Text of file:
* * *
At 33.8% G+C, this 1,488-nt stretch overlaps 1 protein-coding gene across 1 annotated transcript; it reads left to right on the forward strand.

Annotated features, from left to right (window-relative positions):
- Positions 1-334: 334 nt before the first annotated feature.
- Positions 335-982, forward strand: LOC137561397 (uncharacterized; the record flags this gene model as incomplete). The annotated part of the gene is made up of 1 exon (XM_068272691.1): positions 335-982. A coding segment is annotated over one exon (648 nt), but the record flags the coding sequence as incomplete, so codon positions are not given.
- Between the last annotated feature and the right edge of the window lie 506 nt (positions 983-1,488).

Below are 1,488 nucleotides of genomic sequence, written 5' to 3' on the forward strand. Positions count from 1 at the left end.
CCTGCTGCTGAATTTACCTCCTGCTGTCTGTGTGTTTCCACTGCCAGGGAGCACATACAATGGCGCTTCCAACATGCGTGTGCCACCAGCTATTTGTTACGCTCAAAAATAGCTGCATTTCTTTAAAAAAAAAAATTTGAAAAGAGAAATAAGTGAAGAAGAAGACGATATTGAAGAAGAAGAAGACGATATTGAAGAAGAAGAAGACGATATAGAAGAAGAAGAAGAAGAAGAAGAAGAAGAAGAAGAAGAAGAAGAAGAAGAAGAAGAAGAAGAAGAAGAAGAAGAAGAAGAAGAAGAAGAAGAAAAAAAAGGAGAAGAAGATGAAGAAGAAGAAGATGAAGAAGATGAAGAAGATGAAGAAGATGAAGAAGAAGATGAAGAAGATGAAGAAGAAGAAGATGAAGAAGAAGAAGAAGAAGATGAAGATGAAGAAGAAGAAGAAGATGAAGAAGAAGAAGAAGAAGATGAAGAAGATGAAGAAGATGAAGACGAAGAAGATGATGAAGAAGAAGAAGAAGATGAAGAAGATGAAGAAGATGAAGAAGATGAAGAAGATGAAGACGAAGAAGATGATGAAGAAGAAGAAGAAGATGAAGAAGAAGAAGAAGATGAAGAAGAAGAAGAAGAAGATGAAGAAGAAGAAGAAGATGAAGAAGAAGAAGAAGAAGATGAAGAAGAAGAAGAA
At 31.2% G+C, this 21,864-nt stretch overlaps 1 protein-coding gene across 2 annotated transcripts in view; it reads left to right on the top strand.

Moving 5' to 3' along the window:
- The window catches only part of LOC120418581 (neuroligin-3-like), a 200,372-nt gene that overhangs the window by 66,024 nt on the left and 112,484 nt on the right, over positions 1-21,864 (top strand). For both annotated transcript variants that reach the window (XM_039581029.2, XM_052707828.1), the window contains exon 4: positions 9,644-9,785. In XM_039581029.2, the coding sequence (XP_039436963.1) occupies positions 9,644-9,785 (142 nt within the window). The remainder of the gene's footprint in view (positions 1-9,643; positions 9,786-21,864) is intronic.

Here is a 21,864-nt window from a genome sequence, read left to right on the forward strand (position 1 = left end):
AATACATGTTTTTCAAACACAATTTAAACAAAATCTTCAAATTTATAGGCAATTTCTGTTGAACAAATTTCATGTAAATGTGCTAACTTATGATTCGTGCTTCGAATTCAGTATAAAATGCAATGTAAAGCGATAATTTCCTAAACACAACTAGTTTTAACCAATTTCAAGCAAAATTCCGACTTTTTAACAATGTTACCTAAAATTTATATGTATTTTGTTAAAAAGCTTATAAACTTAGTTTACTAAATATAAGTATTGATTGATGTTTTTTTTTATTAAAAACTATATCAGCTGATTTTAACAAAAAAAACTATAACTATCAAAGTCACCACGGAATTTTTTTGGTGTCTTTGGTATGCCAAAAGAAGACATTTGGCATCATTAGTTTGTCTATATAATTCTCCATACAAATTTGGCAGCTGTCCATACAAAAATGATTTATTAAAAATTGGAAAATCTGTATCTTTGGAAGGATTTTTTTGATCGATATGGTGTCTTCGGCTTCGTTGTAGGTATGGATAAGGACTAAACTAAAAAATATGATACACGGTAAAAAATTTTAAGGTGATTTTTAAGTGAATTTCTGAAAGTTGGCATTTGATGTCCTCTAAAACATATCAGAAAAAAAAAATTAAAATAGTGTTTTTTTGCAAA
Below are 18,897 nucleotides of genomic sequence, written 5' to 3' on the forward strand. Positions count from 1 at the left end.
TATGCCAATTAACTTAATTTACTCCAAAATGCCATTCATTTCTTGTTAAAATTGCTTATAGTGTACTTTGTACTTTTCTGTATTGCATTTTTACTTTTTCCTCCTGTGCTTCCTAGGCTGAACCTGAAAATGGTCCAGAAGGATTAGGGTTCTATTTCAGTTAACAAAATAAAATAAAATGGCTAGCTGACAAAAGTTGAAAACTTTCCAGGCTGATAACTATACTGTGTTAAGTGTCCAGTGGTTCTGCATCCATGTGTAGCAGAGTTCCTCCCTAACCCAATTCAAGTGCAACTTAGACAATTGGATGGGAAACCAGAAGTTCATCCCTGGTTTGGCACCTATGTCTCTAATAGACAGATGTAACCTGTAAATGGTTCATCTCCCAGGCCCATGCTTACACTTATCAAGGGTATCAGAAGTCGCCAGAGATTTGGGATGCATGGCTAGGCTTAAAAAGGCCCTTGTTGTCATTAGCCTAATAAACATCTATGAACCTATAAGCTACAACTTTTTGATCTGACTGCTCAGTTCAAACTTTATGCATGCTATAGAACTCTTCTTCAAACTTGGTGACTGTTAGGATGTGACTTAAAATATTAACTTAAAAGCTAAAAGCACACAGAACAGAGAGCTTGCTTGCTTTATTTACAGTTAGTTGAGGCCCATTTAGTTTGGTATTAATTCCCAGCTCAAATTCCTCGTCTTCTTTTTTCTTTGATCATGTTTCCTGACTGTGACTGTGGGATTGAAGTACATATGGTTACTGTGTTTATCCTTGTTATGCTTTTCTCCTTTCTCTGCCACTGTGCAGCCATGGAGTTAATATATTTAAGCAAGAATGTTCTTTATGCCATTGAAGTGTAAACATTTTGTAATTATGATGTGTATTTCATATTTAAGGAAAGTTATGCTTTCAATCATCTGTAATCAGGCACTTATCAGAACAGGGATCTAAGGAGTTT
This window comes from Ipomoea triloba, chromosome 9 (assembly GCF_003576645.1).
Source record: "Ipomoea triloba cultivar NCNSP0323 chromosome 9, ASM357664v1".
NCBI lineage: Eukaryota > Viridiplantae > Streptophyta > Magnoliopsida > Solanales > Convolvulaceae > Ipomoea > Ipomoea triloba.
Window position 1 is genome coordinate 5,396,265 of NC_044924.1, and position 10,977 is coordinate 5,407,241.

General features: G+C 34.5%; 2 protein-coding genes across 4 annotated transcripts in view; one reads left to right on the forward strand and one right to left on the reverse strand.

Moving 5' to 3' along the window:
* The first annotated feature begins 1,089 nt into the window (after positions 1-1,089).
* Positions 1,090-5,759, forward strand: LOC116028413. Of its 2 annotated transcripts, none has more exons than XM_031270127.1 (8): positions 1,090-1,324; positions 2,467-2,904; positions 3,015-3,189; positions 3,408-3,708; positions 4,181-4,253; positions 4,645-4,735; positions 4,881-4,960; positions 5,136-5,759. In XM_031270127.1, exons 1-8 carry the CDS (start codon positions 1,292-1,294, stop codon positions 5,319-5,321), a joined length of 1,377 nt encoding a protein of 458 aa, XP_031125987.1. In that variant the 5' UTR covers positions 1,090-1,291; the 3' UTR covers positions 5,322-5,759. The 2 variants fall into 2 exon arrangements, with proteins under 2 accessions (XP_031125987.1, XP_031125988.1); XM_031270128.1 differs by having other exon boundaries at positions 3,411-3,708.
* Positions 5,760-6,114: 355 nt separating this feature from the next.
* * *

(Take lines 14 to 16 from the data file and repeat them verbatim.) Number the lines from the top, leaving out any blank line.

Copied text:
TATGCCAATTAACTTAATTTACTCCAAAATGCCATTCATTTCTTGTTAAAATTGCTTATAGTGTACTTTGTACTTTTCTGTATTGCATTTTTACTTTTTCCTCCTGTGCTTCCTAGGCTGAACCTGAAAATGGTCCAGAAGGATTAGGGTTCTATTTCAGTTAACAAAATAAAATAAAATGGCTAGCTGACAAAAGTTGAAAACTTTCCAGGCTGATAACTATACTGTGTTAAGTGTCCAGTGGTTCTGCATCCATGTGTAGCAGAGTTCCTCCCTAACCCAATTCAAGTGCAACTTAGACAATTGGATGGGAAACCAGAAGTTCATCCCTGGTTTGGCACCTATGTCTCTAATAGACAGATGTAACCTGTAAATGGTTCATCTCCCAGGCCCATGCTTACACTTATCAAGGGTATCAGAAGTCGCCAGAGATTTGGGATGCATGGCTAGGCTTAAAAAGGCCCTTGTTGTCATTAGCCTAATAAACATCTATGAACCTATAAGCTACAACTTTTTGATCTGACTGCTCAGTTCAAACTTTATGCATGCTATAGAACTCTTCTTCAAACTTGGTGACTGTTAGGATGTGACTTAAAATATTAACTTAAAAGCTAAAAGCACACAGAACAGAGAGCTTGCTTGCTTTATTTACAGTTAGTTGAGGCCCATTTAGTTTGGTATTAATTCCCAGCTCAAATTCCTCGTCTTCTTTTTTCTTTGATCATGTTTCCTGACTGTGACTGTGGGATTGAAGTACATATGGTTACTGTGTTTATCCTTGTTATGCTTTTCTCCTTTCTCTGCCACTGTGCAGCCATGGAGTTAATATATTTAAGCAAGAATGTTCTTTATGCCATTGAAGTGTAAACATTTTGTAATTATGATGTGTATTTCATATTTAAGGAAAGTTATGCTTTCAATCATCTGTAATCAGGCACTTATCAGAACAGGGATCTAAGGAGTTT
This window comes from Ipomoea triloba, chromosome 9 (assembly GCF_003576645.1).
Source record: "Ipomoea triloba cultivar NCNSP0323 chromosome 9, ASM357664v1".